Mara and I met in college, both getting our B.S in Electrical Engineering. We are both true passionate geeks; we love to tinker and create things. So it’s no wonder why we put so much into creating a truly original Geek Wedding. There was a lot of 3D printing involved, meters of wire used on our clothes; we even used a soldering iron during the ceremony. We developed a lot of useful stuff during the creation phase, and of course everything is Open Source.Read more..
Part 5 of the tour through Our Geeky Wedding focuses on the clothes we wore for the wedding. Or, technically what we did to the clothes we wore for our wedding. Of course in a wedding with an engineering theme only one thing comes to mind when you think of the attire: e-textiles!2 Comments // Read more..
When it came time for Mara and I to draft our wedding ceremony we pondered how we could incorporate an element from our theme. We had 4 days to go and only some vague ideas. Mara bought some wood letters to spell out ‘I Do’ and wanted to use them in the ceremony. We also joked about using a soldering iron during the ceremony; but how could we do it tastefully? Then it hit us, a common wedding ceremony know as the “Fishermen’s Knot” could be reworded for something a little more geeky. Yes, we really did solder some wires together in the middle of our wedding, with a Weller soldering iron Mara bought me for a past birthday no less. And you won’t believe what PCBs came in handy for the build…9 Comments // Read more..
During the rapid design and development phase of all the geeky items we were creating for our wedding Sparkfun listed a new item on their website; a large fiber optic sheet. We bought one with the idea of integrating it into Mara’s dress but had to figure out a way to light it up. In the end we didn’t end up using it for the wedding, but I did come up with a way to create a powerful light source for it and I’m sharing it for others to use.6 Comments // Read more..
24 Mar 2013
Well, I’m pleased to say the #GeekWedding was a success and I am now a married man. The 3 weeks leading up to our wedding turned into a hack-a-thon of custom DIY projects we’ll be posting about over the coming months. We are going to wait out the 5-8 weeks it will take to get our wedding pictures before we post about many of the projects, but for a few we have enough media on hand to post about now. First up is our DIY custom 3D printed wedding centerpieces.11 Comments // Read more..
A while ago my ‘Science Brother’ and good friend Dan told me about a project he was planing. He had an impressive element collection and wanted to build an equally impressive display for his collection. His design consisted of a large custom shelving unit shaped to look like a periodic table. Each shelf was made from a small piece of acrylic and he wanted to add LED edge lighting in the color of the element’s periodic group. He was content with just wiring all the shelves to remain constantly lit. I was able to convince him adding a control system to the design would add another level of awesomeness to his project. What follows is the design of the system I created for him and the result. To read more about Dan’s project outside of the control system, checkout his blog.Read more..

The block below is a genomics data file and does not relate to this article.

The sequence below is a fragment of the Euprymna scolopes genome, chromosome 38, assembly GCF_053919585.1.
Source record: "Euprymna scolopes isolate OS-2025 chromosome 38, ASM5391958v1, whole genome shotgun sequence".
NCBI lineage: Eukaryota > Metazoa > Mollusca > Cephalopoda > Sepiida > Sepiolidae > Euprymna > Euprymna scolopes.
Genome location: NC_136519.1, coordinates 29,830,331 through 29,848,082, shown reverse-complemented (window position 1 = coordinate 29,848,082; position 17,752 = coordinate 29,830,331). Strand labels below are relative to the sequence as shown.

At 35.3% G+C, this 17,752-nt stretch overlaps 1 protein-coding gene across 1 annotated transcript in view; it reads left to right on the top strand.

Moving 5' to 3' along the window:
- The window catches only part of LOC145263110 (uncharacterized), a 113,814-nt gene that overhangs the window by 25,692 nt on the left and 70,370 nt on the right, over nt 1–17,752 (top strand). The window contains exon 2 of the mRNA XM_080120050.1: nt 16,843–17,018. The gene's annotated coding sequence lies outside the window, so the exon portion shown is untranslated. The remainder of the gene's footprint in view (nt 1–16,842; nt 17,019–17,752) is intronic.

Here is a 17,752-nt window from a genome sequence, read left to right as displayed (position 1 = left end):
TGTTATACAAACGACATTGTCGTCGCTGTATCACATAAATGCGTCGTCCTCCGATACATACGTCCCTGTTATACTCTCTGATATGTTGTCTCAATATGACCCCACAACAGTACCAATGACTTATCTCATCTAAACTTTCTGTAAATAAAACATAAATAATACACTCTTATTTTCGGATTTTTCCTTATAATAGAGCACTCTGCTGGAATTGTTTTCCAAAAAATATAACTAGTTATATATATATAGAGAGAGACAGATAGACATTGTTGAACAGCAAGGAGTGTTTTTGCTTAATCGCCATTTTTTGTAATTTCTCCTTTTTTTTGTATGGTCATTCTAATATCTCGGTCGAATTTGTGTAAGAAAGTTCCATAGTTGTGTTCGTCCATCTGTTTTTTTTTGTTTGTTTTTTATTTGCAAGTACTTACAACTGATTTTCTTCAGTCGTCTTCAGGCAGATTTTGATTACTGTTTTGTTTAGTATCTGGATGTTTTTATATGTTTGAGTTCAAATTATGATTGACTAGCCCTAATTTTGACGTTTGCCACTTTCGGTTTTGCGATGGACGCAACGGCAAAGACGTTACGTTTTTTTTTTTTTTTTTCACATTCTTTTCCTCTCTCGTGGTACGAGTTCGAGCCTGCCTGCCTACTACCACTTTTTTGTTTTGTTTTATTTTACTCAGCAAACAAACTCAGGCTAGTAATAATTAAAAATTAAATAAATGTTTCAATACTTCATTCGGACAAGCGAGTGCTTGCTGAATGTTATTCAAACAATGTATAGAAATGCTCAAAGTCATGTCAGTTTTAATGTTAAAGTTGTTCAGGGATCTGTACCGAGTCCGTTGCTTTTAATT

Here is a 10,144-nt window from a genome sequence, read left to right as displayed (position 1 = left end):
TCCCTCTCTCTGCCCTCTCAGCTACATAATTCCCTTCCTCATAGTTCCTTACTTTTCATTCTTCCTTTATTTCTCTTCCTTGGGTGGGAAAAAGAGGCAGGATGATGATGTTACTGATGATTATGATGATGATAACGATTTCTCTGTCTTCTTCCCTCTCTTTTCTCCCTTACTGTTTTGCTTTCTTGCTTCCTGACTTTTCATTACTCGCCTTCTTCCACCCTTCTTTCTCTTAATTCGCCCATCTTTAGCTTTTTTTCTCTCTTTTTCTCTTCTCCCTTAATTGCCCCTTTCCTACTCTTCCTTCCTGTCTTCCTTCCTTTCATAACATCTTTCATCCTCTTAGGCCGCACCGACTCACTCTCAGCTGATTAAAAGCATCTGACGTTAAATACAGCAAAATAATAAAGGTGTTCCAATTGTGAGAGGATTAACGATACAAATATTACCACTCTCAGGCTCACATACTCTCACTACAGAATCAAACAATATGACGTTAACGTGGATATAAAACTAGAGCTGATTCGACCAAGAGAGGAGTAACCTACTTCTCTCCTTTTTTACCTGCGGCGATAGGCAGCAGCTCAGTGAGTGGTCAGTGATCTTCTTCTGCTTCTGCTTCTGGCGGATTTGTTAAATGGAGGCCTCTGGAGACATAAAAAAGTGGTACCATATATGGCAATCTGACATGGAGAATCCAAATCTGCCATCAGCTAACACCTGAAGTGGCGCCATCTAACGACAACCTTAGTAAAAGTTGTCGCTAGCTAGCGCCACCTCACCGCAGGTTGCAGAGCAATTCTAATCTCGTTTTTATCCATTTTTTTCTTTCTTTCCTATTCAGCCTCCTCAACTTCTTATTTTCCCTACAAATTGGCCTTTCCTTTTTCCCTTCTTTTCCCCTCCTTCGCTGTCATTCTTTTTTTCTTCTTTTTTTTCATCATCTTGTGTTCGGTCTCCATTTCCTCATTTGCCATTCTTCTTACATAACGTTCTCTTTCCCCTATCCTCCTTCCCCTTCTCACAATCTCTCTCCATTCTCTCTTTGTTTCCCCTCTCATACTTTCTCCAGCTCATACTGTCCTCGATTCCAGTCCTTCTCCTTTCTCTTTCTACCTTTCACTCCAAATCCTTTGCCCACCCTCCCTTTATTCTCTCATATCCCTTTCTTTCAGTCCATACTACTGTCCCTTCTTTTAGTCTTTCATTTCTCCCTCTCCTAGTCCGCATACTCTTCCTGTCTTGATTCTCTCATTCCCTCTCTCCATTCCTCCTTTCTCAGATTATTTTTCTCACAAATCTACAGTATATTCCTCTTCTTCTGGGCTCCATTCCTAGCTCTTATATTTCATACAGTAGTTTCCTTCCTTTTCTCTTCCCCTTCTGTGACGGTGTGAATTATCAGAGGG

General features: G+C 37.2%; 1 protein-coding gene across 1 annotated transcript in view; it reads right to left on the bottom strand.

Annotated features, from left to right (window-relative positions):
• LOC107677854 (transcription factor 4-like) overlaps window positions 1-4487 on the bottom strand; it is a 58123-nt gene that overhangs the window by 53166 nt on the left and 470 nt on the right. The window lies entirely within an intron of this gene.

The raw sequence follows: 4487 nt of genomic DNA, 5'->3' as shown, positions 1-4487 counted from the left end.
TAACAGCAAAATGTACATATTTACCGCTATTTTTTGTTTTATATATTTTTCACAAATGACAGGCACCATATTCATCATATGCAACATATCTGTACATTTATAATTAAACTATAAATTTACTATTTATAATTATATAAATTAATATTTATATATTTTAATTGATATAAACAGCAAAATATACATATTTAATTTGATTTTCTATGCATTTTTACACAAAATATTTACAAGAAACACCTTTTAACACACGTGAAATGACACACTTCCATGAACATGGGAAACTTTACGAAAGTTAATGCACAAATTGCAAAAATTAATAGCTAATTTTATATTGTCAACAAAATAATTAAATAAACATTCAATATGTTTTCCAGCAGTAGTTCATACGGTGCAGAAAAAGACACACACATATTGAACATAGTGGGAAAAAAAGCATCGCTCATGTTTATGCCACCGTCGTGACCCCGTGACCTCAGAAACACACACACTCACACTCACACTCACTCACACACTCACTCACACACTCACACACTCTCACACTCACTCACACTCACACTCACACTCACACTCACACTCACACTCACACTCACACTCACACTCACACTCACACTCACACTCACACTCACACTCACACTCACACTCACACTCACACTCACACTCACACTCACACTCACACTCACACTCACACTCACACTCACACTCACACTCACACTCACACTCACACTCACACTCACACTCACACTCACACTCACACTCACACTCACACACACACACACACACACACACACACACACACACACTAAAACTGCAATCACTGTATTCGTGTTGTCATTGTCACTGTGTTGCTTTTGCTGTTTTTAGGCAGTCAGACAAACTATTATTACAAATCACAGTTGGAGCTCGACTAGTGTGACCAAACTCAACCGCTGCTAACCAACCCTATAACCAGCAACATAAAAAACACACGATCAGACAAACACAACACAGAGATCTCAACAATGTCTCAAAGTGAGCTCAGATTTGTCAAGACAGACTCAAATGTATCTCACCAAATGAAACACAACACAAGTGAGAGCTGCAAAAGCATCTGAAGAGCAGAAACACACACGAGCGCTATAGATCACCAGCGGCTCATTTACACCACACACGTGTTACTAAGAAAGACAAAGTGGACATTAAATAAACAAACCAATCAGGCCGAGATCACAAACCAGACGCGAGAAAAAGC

29 Jan 2013
Next up in the progress towards our ultimate geek wedding are the wedding invitations! Not content with plain old paper invitations my fiancée Mara and I smashed our geeky heads together to come up with a design that keeps with our circuits and swirls theme. We decided to be more literal, by putting actual circuits into our invitations! However, time spent on design, production and cost were a concern. We had to make about 50 invitations to be sent out to our guests.24 Comments // Read more..
8 Oct 2012
This is the first (and probably only one before the big day) post regarding my upcoming geeky wedding. This was one of those last minute “How can we make this our own?” efforts we wanted done in time for our engagement party. Mara had bought a cheap cardboard ‘Wishing Well’ for the party and our wedding. It was cute, but bland and uniform. We wanted to make it into something original and something that matched our theme ‘Circuits and Swirls’. So we turned it into the ‘Electronic Wedding Wishing Well’.4 Comments // Read more..
Posted in Arduino Libraries, Tutorials by Bill
7 Oct 2012
If you haven’t seen videos of those awesome Christmas light shows that sync lights to music then you haven’t ever been on the internet. The software used to create those shows is actually pretty simple to use. Load up a music file, setup number of channels and go to town creating complicated fades, sparkles and other animations with ease. A show or light ‘sequence’ is really just an array of values feed to a controller when played back. I wanted to use a popular (and free!) light show creator called Vixen to create a short light show to be embedded in a project run by an Arduino. This is the script I wrote to do just that so you can too. This tutorial will walk you through using Vixen to create a light show and then how to use my script to embed it in your next micro-controller project. Here’s what I did this it: The Electronic Wedding Wishing Well5 Comments // Read more..
As you may have seen already, I enjoy volunteering for the local Science Museum. This time I took on rebuilding one of my favorite exhibits, Freeze Frame. The exhibit is simple, guests stand in front of a photo sensitive wall while a flash activates to ingrain their silhouette in the wall for a few minutes. The museum had one that had long since died and the previous volunteers simply ripped out all the parts except the photo sensitive wall and added an LED on a pen to let patrons ‘write with light’. While interesting, it’s not the same awe inspiring effect as Freeze Frame, so I took it on myself to resurrect the original function. This is how I did it.7 Comments // Read more..